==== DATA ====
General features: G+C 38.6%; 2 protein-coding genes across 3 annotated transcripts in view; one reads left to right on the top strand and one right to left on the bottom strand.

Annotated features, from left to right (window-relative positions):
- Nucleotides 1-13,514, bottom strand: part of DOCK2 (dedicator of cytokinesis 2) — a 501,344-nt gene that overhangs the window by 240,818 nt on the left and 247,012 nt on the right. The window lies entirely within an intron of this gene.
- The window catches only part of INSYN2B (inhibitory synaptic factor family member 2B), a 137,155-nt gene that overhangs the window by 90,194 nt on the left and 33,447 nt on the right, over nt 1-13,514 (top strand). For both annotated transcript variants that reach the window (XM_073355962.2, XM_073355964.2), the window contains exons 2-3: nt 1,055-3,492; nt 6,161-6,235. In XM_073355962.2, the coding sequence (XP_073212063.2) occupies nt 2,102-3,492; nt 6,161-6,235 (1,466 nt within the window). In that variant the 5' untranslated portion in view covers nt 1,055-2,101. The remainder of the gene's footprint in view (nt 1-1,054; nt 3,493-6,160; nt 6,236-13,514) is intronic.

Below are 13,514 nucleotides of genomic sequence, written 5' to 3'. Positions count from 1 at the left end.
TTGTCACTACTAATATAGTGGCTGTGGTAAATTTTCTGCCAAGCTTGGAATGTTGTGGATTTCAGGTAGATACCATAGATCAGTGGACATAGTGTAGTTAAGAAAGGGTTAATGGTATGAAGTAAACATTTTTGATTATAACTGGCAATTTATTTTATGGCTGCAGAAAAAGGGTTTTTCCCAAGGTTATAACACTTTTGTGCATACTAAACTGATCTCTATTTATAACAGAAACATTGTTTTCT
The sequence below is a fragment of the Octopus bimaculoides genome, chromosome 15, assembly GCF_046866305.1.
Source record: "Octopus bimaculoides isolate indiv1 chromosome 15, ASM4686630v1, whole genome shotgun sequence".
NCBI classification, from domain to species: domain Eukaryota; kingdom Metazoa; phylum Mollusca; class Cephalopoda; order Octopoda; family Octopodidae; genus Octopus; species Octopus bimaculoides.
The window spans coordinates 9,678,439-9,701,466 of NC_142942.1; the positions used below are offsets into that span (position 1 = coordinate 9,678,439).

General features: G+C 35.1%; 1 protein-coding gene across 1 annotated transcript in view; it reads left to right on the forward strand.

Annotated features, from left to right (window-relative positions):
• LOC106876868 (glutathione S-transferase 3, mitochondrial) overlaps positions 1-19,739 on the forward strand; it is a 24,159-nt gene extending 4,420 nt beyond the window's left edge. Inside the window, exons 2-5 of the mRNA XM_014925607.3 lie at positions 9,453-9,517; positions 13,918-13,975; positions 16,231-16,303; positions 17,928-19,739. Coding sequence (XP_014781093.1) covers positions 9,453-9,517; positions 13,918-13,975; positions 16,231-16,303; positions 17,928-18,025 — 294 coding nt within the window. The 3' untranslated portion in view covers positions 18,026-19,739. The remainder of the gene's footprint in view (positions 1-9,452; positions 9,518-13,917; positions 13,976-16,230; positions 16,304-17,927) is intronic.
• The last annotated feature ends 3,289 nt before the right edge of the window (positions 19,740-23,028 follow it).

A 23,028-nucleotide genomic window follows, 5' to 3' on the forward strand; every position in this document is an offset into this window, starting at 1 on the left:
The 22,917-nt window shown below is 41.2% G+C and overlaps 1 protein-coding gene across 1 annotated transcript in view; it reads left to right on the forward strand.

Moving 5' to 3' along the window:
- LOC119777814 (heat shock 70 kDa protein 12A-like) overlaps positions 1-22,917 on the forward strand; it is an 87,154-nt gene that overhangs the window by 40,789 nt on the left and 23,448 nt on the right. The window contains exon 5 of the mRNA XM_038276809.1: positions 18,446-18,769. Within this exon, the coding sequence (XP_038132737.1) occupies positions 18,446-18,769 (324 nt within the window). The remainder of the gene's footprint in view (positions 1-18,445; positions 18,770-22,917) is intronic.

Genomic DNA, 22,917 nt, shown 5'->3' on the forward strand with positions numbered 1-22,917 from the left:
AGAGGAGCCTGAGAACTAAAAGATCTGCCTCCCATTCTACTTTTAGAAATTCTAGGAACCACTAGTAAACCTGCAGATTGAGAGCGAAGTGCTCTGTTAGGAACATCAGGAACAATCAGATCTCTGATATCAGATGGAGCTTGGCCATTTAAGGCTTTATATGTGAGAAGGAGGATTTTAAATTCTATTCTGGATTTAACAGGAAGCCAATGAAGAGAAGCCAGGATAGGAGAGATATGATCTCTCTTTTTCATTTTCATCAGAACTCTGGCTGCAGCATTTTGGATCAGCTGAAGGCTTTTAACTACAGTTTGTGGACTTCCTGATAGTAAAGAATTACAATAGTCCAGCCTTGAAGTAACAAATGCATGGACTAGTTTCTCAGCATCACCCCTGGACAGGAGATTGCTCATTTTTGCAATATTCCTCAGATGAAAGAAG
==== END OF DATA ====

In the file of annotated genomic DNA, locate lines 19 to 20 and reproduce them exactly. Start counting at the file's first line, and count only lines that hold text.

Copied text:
Genomic DNA, 22,917 nt, shown 5'->3' on the forward strand with positions numbered 1-22,917 from the left:
AGAGGAGCCTGAGAACTAAAAGATCTGCCTCCCATTCTACTTTTAGAAATTCTAGGAACCACTAGTAAACCTGCAGATTGAGAGCGAAGTGCTCTGTTAGGAACATCAGGAACAATCAGATCTCTGATATCAGATGGAGCTTGGCCATTTAAGGCTTTATATGTGAGAAGGAGGATTTTAAATTCTATTCTGGATTTAACAGGAAGCCAATGAAGAGAAGCCAGGATAGGAGAGATATGATCTCTCTTTTTCATTTTCATCAGAACTCTGGCTGCAGCATTTTGGATCAGCTGAAGGCTTTTAACTACAGTTTGTGGACTTCCTGATAGTAAAGAATTACAATAGTCCAGCCTTGAAGTAACAAATGCATGGACTAGTTTCTCAGCATCACCCCTGGACAGGAGATTGCTCATTTTTGCAATATTCCTCAGATGAAAGAAG